Nintendo’s New Super Mario Brothers for the Wii, which came out in the UK last Christmas, was an excellent videogame that not only pleased gamers who had already been enjoying Mario titles for decades, but also younger players and family members who hadn’t previously had a good reason to take the plunge. The controls were simple, the gameplay was addictive and often extremely amusing, and it was a title that was perfect suited for all the family. As a result of that game’s many successes, any new fans will probably be eyeing up Super Mario Galaxy 2 with some interest, but also some confusion.
Because Super Mario Galaxy 2 probably looks pretty daunting to those who aren’t used to playing 3D platforming games, what with its precise analogue control system and hectic visual style. It’s a long way away from New Super Mario Brothers (which could be fully understood by anyone after a couple of seconds of play) but Nintendo have very cleverly bundled a tutorial DVD with their new game, which should undoubtedly prove to be an extremely smart move that will enable those who aren’t familiar with 3D Mario games (or even videogames in general) to learn the ropes with almost no fuss.
And trust us, it’s worth the effort. Quite how Nintendo have managed to better the original Super Mario Galaxy is a mystery (many Mario fans still rate it as the best ever Mario game, after all) but better it they have, and everyone who has a Nintendo Wii in their home should treat themselves to a game that some very respectable pundits have labelled as one of the finest of all time. Normally when a sequel arrives that looks so similar to the original game that spawned it, the ‘wow’ factor is completely lost, but Nintendo have acted above and beyond the call of duty to deliver something that has more imagination in one minute of it than most games can manage over the course of eight or more hours.
In addition to the tutorial DVD, the beginning of the game has been structured specifically to ease newcomers slowly into the experience. The first game’s hub-world system, which involved having to move Mario around a small (and sometimes confusing) little area before you could progress to the later levels, has also been scrapped in favour of a warm and familiar map system that harks back to the classic Mario titles, as well as New Super Mario Bros. It’s all been designed to bring out the brilliantly simple pick-up-and-play nature of the gameplay, ensuring that nobody gets confused by what they find.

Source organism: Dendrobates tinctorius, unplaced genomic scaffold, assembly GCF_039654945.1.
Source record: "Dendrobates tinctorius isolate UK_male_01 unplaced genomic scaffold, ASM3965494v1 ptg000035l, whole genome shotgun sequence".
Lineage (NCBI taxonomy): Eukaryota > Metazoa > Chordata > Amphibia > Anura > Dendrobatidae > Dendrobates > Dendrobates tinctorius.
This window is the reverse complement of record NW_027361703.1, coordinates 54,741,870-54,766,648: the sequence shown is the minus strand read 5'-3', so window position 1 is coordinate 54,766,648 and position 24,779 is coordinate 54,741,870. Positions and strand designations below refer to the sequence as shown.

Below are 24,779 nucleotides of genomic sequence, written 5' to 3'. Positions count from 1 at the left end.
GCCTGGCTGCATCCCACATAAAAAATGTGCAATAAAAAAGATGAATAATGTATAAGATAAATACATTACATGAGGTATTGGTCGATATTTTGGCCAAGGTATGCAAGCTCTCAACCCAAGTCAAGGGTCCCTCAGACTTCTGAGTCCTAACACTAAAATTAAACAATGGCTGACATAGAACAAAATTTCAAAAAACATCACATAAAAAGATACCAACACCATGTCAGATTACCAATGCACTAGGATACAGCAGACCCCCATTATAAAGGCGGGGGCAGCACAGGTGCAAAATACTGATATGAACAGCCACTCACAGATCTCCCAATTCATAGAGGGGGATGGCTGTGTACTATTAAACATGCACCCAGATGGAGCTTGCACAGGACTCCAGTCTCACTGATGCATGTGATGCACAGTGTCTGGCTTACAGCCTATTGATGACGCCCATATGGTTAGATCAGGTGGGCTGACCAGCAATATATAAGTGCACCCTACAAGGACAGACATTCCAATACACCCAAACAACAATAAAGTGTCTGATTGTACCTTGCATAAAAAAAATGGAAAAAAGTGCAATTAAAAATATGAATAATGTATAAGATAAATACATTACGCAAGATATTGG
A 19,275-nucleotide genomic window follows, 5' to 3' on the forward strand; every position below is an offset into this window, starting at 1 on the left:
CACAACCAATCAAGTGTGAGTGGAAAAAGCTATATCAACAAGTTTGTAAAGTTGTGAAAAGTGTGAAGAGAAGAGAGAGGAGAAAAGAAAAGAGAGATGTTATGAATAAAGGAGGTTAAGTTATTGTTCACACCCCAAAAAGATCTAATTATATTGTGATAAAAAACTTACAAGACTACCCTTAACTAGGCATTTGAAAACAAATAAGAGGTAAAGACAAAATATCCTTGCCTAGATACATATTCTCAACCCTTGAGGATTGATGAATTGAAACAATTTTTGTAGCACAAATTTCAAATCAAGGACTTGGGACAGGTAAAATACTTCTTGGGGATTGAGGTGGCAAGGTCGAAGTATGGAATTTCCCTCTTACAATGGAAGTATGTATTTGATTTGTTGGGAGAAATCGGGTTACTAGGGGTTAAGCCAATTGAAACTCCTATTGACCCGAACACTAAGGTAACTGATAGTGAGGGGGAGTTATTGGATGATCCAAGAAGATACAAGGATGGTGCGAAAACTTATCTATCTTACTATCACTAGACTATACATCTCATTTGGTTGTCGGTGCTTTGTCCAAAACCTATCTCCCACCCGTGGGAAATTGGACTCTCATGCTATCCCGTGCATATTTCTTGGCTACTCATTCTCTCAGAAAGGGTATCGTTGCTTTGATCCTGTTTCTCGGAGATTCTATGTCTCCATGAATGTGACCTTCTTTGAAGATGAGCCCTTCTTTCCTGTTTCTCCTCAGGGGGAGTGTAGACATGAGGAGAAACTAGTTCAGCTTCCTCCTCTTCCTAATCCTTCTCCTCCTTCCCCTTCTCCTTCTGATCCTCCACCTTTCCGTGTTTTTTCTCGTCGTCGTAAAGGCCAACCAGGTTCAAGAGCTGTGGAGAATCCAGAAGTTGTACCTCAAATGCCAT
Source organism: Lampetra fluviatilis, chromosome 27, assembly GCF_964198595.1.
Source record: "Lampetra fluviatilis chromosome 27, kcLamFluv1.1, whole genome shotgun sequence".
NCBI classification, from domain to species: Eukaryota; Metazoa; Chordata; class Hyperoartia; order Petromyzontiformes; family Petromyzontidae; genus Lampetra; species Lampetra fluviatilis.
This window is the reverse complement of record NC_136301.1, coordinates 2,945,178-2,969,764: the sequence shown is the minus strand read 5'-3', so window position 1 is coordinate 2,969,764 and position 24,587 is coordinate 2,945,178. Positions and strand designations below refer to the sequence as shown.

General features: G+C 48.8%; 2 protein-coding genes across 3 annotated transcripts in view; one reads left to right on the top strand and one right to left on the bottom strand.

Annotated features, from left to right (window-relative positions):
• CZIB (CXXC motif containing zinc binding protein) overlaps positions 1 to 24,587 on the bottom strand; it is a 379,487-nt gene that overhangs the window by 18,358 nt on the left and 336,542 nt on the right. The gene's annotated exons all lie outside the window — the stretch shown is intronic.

But hardcore Mario fanatics needn’t worry, because the experience hasn’t been dumbed down in the slightest. It’s a full-strength Mario game right to the core, and is so bustling with so much imagination at every turn that it’s hard to find something to compare it to. Each of the game’s galaxies take one particular concept or theme at a time (like fully taking advantage of Mario’s new ability to create clouds) and wrings as many joyously fun ideas out of each one as possible, before moving on. It also gets pretty hard later on, but not in a way that will frustrate you. You’ll just have to raise your game and concentrate in order to beat it.
Some people may be skeptical about how bananas everyone has already gone for Super Mario Galaxy 2, but to play it is to fall head-over-heels in love with it. Every single one of its levels is a masterpiece of ingenious design, and this is one of those extremely rare games that is as much fun to watch as it is to play. It’s something that everyone should at least have one go at, and even if the controls remain intimidating to some, a multiplayer option allows a second player to play just as a star pointer, hoovering up the star pieces that the main player misses. It’s yet another wonderful idea, in a game that almost has too many. A must buy.